Judging a Resume by Its Cover

Avoid Being Seen as a Flight Risk on Your Resume

Avoid Being Seen as a Flight Risk on Your Resume

By Luke Dancy

(The Short Term Perception) 

“Change the way you look at things and the things you look at change.”Wayne W. Dyer

Job hopping can be a strategic way to move up in your career.  Some employers, however, might look at your resume with one eyebrow raised. After all, they want to hire someone who will commit to their company for the long haul. The good news is that more and more employers in the ERP ecosystem are saying that ‘job hopping’ is becoming less of a red flag as a result of current market conditions. Let’s say you’ve switched jobs a few times as an ERP Consultant over the last few years. What’s the best advice we can share? Let’s plan ahead and talk about how to avoid being seen as a flight risk on your resume.

Be Transparent

Whether you’ve had a string of bad luck or moved around in search of your true calling, the question about your employment history is sure to come up. The best way to handle this is to be honest about why you’ve made the job changes you’ve made. Maybe you were just pursuing the next great opportunity. Or you had to escape a toxic boss. Perhaps you were laid off because the company was downsizing. Whatever the reason is, be up front about it from the very start.

Over the last few years, as a result of the pandemic, a lot of people have had to change jobs or even start over completely and change careers. As recruiters we’ve seen a lot of Acumatica and Sage consultants move from being contractors to full time employees, and vice versa, as a result. It’s because of this ‘climate’ that being open and honest is more important than ever. More and more employers understand this ‘shift’ in workplace retention.  Don’t be shy about explaining your situation. It’s definitely not the exception these days. By not addressing these changes at all, you won’t do yourself any favors as you try to avoid being seen as a flight risk on your resume.

In fact, whenever possible, you should add a brief reason for leaving on your resume itself.  Sometimes, you might not even get a chance to explain yourself if the hiring manager won’t even interview you because of the perception your resume gives them.  If you worked as an independent contractor and worked 3 projects in the last 2 years and have them listed on your resume, simply note they were project engagements.  If you were laid off due to Covid or downsizing or outsourcing, a brief one-liner can alleviate some fears and land you a much-needed interview.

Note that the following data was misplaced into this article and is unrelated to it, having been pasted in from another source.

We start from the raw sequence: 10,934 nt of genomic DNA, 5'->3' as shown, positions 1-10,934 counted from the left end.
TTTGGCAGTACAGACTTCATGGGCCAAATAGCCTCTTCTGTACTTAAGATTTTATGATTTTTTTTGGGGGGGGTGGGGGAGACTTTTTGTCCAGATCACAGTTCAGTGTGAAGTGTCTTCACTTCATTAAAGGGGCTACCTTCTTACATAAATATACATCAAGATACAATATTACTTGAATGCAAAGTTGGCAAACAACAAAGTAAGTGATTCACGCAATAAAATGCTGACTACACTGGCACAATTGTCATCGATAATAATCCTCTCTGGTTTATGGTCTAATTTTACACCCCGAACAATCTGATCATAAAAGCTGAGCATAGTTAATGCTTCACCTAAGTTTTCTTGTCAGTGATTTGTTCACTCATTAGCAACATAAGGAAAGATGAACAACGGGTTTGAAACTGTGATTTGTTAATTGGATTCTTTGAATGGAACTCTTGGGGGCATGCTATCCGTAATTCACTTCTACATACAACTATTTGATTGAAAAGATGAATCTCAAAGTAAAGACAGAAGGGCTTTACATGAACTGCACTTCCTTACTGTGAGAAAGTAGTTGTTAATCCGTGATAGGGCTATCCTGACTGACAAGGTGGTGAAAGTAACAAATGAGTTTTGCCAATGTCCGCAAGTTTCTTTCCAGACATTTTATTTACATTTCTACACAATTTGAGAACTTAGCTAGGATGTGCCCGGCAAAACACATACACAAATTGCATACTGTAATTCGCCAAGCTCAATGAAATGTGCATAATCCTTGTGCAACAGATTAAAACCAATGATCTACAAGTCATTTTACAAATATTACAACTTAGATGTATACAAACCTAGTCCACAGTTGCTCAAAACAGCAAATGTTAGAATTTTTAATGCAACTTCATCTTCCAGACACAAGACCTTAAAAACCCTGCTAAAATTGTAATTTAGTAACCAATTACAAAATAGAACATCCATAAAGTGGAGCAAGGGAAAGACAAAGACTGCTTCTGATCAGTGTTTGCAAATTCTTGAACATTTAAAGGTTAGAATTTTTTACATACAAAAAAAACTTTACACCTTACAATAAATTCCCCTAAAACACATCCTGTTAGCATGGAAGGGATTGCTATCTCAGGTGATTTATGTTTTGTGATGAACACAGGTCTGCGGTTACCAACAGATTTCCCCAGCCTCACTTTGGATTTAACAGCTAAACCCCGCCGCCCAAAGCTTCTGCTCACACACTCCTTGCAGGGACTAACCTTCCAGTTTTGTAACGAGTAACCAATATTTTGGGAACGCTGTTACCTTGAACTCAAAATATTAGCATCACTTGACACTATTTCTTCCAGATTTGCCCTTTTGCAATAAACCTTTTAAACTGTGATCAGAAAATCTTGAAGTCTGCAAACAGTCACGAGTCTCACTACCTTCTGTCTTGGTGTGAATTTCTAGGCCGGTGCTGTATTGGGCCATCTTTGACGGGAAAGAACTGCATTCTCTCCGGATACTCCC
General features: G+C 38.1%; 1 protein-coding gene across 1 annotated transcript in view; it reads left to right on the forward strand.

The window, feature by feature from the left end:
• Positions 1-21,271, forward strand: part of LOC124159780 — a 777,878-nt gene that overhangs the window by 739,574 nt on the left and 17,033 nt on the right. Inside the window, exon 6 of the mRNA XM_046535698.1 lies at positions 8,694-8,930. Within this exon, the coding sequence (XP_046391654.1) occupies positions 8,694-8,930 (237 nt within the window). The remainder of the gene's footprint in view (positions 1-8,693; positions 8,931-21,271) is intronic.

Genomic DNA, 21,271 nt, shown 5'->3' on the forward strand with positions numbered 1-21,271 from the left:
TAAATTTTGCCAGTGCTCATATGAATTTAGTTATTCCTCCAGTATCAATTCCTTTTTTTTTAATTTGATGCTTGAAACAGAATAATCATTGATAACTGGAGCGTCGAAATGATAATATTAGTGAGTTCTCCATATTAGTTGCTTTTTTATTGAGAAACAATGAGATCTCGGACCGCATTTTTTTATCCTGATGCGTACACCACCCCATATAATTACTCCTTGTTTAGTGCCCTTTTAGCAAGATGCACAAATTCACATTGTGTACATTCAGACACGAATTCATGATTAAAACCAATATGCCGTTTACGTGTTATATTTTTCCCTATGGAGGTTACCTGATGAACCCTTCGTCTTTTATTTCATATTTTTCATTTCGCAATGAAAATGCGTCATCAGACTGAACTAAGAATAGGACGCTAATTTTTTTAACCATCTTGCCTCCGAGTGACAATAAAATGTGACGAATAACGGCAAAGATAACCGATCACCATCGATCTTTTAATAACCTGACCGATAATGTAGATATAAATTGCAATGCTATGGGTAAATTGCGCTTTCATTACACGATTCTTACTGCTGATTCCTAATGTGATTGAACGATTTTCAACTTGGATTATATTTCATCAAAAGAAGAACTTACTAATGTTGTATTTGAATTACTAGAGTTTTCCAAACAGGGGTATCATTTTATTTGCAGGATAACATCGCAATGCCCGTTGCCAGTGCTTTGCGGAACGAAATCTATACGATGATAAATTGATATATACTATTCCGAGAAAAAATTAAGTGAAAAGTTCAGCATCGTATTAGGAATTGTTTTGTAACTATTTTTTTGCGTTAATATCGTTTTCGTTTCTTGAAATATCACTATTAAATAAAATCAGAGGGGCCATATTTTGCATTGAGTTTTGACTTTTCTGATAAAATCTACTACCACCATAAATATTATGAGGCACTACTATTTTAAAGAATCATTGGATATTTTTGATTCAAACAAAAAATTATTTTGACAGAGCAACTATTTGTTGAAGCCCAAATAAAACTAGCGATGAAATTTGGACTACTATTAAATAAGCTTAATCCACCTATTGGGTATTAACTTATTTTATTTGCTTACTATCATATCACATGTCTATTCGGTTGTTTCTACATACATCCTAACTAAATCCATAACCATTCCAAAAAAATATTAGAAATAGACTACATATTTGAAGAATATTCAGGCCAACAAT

Keep It Short and Sweet

So you’re all about being open and transparent, but where do you start? The best approach is to offer a short explanation of why you left each job. There’s no need to provide long-winded explanations, or give a play-by-play of how things turned out. Less is more in this situation so don’t get too detailed, especially if things ended badly.

Do your best to use simple explanations of why you left a job. For example: “As I settled into my position, I realized the work I was doing wasn’t what was presented in the job description,” or, “I was hoping to develop my skills in a new area, and my company didn’t have an opportunity for me to do that.”

What shouldn’t you do? It’s never a good idea to speak ill of a former employer as a way to justify an exit from a job. When a hiring manager is considering making you an offer, they want reassurances you are not going to leave them in less than a year.  Turn your negative into a positive.  “Without speaking negatively, it wasn’t the best culture fit, which is why I’m very interested in speaking with you.”  Then, go into the details of why this company is a better fit. 

Focus On Your New Skills 

To help a hiring manager see past your ‘job hopping’ background, it’s helpful to really highlight the experience and the skills you’ve picked up along the way. With that being said, be prepared to describe a key experience for each job.  How will those experiences help you bring value to an employer?

For instance: “Though I was brought on to Bob’s Accounting,LLC as an Accountant, I was instrumental in researching potential ERP systems and assisting our VAR with the implementation of Sage Intacct.  As I learned more about the software, an opportunity came up for me to work with that same VAR as they planned to grow aggressively.  In a short period, I was part of 3 full cycle implementations.  Unfortunately, the company didn’t grow as quickly as anticipated and I was let go.  I was able to do some Independent work, doing two smaller implementations, but I’m excited to put these experiences together for this full time opportunity.”  

To Sum Things Up

At the end of the day change is inevitable. Making sure that change doesn’t prevent you from future opportunities is the key. We’ve done our best to give you a starting point to address some of the conversations and questions that are sure to come up along the way. A couple of other things to keep in mind:

  • Have references to speak on your work ethic and dependability
  • Update your resume to really highlight your growth as an employee
  • Where possible, give reasons on your resume for leaving positions
  • Highlight your desire to find a company that you don’t want to leave 

These are just a few tips to avoid being seen as a flight risk on your resume.  As always, if you’re in the market for a new job in the ERP space, then be sure to check out our job listings for both full time employees and independent contractors. We’d love to help you find a job that’s the right fit for you! 

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